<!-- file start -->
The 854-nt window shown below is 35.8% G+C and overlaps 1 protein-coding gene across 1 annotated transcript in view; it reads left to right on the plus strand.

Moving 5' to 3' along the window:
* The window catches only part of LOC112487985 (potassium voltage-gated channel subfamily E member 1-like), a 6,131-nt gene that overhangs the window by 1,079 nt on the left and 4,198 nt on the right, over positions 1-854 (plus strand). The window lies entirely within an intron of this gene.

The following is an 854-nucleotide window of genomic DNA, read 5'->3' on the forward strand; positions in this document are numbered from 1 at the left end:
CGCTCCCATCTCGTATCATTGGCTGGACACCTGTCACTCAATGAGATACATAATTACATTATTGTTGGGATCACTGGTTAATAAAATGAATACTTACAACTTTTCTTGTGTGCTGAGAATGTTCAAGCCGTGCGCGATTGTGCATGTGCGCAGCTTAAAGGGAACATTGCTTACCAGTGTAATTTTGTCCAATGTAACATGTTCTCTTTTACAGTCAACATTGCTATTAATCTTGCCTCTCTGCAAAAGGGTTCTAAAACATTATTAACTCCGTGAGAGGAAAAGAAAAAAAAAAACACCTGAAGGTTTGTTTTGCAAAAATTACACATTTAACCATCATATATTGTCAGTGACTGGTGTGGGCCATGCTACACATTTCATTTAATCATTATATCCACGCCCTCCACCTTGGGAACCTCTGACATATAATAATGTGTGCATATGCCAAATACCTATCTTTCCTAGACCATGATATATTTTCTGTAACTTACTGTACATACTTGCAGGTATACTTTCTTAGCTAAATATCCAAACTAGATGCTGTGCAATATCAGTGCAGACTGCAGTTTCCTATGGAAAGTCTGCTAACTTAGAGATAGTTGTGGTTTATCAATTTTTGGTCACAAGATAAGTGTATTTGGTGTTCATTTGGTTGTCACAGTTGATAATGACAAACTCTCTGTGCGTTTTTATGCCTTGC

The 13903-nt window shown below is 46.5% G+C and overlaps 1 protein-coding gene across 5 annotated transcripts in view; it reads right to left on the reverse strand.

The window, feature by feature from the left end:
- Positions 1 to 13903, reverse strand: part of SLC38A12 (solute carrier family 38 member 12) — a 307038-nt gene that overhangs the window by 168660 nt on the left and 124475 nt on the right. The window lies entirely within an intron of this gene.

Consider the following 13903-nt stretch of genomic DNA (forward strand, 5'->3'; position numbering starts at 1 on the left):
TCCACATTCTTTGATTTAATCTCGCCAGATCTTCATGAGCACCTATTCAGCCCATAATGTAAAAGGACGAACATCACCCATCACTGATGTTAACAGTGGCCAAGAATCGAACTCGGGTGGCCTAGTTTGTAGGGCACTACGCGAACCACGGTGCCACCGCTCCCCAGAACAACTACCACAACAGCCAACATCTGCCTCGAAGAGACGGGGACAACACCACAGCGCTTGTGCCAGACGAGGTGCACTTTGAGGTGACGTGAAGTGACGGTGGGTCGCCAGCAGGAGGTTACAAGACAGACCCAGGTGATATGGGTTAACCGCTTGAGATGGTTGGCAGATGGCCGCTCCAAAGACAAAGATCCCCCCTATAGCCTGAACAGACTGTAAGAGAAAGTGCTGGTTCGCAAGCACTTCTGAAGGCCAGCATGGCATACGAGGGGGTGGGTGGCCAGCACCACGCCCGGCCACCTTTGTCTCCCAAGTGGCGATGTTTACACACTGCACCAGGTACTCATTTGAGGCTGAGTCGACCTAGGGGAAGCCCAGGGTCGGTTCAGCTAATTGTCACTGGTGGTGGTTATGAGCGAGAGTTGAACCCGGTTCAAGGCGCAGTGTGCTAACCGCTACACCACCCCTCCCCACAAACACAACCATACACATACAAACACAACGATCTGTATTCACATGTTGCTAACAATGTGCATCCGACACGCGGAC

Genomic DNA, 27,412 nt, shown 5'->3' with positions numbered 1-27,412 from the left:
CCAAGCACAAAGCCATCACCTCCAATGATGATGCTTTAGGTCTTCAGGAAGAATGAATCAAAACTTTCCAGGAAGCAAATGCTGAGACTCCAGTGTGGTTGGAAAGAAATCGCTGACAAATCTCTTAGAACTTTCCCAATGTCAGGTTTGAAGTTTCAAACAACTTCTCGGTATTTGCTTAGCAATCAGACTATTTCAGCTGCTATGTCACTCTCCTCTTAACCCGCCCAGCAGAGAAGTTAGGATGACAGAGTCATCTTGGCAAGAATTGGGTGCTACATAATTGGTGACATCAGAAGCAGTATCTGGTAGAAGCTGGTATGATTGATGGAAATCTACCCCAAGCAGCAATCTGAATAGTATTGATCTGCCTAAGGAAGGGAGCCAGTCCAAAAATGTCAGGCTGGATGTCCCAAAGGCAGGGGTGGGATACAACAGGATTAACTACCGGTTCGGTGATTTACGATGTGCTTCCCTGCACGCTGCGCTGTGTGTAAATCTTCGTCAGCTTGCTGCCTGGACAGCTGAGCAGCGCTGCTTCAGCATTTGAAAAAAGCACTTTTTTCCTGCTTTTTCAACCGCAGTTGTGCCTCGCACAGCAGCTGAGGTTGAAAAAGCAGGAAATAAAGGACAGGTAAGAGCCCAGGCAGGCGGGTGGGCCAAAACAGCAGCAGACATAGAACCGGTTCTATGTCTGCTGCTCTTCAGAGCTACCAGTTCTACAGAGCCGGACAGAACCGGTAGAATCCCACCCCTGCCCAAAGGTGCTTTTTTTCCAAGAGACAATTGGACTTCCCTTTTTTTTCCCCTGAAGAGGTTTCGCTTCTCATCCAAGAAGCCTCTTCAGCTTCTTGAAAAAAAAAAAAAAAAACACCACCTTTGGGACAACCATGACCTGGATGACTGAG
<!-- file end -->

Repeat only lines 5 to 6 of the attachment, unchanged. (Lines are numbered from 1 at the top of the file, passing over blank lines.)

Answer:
CGCTCCCATCTCGTATCATTGGCTGGACACCTGTCACTCAATGAGATACATAATTACATTATTGTTGGGATCACTGGTTAATAAAATGAATACTTACAACTTTTCTTGTGTGCTGAGAATGTTCAAGCCGTGCGCGATTGTGCATGTGCGCAGCTTAAAGGGAACATTGCTTACCAGTGTAATTTTGTCCAATGTAACATGTTCTCTTTTACAGTCAACATTGCTATTAATCTTGCCTCTCTGCAAAAGGGTTCTAAAACATTATTAACTCCGTGAGAGGAAAAGAAAAAAAAAAACACCTGAAGGTTTGTTTTGCAAAAATTACACATTTAACCATCATATATTGTCAGTGACTGGTGTGGGCCATGCTACACATTTCATTTAATCATTATATCCACGCCCTCCACCTTGGGAACCTCTGACATATAATAATGTGTGCATATGCCAAATACCTATCTTTCCTAGACCATGATATATTTTCTGTAACTTACTGTACATACTTGCAGGTATACTTTCTTAGCTAAATATCCAAACTAGATGCTGTGCAATATCAGTGCAGACTGCAGTTTCCTATGGAAAGTCTGCTAACTTAGAGATAGTTGTGGTTTATCAATTTTTGGTCACAAGATAAGTGTATTTGGTGTTCATTTGGTTGTCACAGTTGATAATGACAAACTCTCTGTGCGTTTTTATGCCTTGC

The 13903-nt window shown below is 46.5% G+C and overlaps 1 protein-coding gene across 5 annotated transcripts in view; it reads right to left on the reverse strand.